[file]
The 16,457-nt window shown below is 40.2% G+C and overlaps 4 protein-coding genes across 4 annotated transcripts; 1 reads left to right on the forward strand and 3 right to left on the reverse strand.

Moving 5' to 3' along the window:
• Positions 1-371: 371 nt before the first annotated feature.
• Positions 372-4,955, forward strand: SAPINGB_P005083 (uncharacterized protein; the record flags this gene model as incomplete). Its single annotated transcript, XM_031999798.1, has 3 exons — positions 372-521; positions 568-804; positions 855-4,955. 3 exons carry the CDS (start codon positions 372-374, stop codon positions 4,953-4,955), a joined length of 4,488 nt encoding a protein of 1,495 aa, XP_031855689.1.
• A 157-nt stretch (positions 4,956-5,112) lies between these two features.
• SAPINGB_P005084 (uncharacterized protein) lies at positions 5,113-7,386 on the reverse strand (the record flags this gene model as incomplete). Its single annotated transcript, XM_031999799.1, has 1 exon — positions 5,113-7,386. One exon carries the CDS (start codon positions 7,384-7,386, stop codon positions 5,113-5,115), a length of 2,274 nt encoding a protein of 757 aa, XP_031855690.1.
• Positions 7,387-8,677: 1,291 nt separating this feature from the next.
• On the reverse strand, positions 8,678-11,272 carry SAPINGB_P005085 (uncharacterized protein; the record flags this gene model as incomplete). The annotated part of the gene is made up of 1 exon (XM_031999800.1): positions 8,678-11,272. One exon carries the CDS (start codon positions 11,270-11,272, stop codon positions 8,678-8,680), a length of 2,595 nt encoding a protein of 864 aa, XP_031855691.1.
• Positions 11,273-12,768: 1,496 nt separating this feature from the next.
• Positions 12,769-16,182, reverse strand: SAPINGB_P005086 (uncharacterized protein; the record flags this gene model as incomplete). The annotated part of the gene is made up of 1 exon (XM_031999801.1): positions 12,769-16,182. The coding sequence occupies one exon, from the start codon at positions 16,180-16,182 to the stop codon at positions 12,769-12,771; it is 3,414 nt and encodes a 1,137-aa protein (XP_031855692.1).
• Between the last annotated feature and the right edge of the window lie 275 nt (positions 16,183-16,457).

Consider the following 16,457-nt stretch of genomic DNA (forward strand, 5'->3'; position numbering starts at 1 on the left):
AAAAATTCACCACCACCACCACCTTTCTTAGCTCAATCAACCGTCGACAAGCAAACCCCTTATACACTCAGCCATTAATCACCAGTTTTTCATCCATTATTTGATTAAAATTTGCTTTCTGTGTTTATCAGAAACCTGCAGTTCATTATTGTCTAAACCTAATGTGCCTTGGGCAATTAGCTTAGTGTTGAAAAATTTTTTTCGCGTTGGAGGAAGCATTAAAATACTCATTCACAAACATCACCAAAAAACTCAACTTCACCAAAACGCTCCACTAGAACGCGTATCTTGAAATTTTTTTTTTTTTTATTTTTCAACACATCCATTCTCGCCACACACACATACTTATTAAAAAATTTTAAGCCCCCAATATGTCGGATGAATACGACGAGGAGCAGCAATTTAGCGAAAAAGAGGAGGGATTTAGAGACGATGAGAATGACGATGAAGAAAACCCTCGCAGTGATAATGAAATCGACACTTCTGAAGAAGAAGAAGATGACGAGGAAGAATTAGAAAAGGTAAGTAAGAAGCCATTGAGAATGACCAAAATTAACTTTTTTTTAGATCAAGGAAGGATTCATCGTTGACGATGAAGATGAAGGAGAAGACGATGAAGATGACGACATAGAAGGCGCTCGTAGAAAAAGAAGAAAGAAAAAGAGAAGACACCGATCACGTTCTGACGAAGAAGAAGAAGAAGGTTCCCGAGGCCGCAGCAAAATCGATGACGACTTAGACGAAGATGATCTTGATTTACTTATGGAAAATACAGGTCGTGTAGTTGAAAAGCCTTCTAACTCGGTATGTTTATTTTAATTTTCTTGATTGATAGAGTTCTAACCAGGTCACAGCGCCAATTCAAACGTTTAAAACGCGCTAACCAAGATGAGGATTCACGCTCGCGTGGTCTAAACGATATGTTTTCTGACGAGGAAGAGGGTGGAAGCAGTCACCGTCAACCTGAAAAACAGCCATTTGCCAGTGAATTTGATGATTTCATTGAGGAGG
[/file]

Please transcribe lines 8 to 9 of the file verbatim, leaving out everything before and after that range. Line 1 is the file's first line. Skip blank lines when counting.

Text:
• On the reverse strand, positions 8,678-11,272 carry SAPINGB_P005085 (uncharacterized protein; the record flags this gene model as incomplete). The annotated part of the gene is made up of 1 exon (XM_031999800.1): positions 8,678-11,272. One exon carries the CDS (start codon positions 11,270-11,272, stop codon positions 8,678-8,680), a length of 2,595 nt encoding a protein of 864 aa, XP_031855691.1.
• Positions 11,273-12,768: 1,496 nt separating this feature from the next.